Sunday, August 29, 2010

Beer Squeeze

From the Swiss team game today, this was one hand of particular
interest to me. 7C is virtually cold but it's awfully hard to get
there after it's 2H-P-3H to me. I just bid 3NT and that ended the
bidding. In NT there are only 11 tricks but sans heart lead I was
able to squeeze lho for a 12th trick.


Lho, not unreasonably fearful of leading into my AQ, started with a spade. I started by ducking a diamond. Unfortunately for them, I was able to cash all my winners except diamonds and on the last club, rho had to make dummy's spade ten good or let go of a diamond, making my 7 good to win trick 13.

Friday, August 27, 2010

Making Slams on Endplays are Just More Fun than a Simple Finesse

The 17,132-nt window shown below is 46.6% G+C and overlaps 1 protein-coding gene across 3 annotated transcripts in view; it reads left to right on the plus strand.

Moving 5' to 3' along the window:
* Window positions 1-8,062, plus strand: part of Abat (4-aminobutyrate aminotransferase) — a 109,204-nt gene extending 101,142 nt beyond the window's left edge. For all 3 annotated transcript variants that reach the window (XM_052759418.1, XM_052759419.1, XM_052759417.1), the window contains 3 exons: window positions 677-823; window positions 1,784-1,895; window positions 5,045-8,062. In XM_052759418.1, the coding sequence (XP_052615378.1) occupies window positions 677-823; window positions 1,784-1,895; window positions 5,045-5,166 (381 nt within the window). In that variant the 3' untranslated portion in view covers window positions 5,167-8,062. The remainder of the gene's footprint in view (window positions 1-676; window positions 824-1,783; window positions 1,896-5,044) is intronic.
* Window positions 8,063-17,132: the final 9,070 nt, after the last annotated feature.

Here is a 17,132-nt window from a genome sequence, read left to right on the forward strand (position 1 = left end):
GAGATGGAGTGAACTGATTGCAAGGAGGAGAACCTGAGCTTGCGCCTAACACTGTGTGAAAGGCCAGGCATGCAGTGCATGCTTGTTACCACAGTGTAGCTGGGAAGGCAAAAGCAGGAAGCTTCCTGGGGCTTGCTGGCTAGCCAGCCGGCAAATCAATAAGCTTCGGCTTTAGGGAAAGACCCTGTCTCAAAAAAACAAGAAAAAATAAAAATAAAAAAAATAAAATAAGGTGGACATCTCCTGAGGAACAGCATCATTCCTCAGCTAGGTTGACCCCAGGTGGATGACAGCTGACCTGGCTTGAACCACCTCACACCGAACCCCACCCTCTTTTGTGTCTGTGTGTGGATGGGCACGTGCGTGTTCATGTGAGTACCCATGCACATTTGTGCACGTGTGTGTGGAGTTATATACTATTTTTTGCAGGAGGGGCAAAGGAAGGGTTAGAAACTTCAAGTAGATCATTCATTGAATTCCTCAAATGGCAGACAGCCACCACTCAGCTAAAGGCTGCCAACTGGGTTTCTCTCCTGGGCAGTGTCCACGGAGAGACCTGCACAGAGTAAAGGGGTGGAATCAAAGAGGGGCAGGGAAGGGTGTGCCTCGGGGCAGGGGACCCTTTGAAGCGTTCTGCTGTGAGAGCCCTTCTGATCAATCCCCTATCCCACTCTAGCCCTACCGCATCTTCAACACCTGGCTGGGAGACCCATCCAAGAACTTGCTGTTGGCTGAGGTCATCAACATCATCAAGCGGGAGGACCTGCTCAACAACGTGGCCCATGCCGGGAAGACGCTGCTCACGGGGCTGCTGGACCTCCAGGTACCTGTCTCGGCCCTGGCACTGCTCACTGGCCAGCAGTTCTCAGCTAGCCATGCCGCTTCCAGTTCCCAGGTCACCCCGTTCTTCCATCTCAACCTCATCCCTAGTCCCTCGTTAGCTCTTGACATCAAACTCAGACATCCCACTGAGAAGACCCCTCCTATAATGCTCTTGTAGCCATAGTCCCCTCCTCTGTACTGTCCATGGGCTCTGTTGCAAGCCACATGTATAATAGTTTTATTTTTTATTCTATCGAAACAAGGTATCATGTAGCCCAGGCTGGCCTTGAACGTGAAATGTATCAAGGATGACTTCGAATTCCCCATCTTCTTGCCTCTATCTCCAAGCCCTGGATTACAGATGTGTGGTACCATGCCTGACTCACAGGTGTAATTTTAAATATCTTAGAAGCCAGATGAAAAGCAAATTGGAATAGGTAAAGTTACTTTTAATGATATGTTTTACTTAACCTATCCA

Last night turned out to be an interesting night at the bridge club. Here is one of my most interesting hands. First, it's a bidding problem, or rather, a question about what a particular sequence means.

The actual auction we had on the following hands was, with south dealer: 1NT-(2S)-2NT*-3C-4NT-6NT. 2NT was Lebensohl. What was 4NT? Playing Lebensohl, I reasoned that it should be quantitative with a spade stopper and that a jump to 4NT over 2S would be quantitative without a spade stopper. Of course, if I looked at my hand, I probably should have realized he can't really have a spade stopper since I had the AK. Anyway, I decided that any hand with clubs would have bid 3C over 2S, natural and forcing. And if he wanted to keycard in clubs, he would bid 3C and then 4C. Partner intended it as RKC for clubs.

6C is clearly cold with a diamond ruff providing the 12th trick but I was in 6NT, which is not a terrible contract either. How do you play to make it after west, who overcalled 2S leads a low spade and east contributes the J?

♠ T
♥ AJ8
♦ Kxx
♣ AKTxxx

♠ AK9x
♥ Txx
♦ AJ
♣ KQxx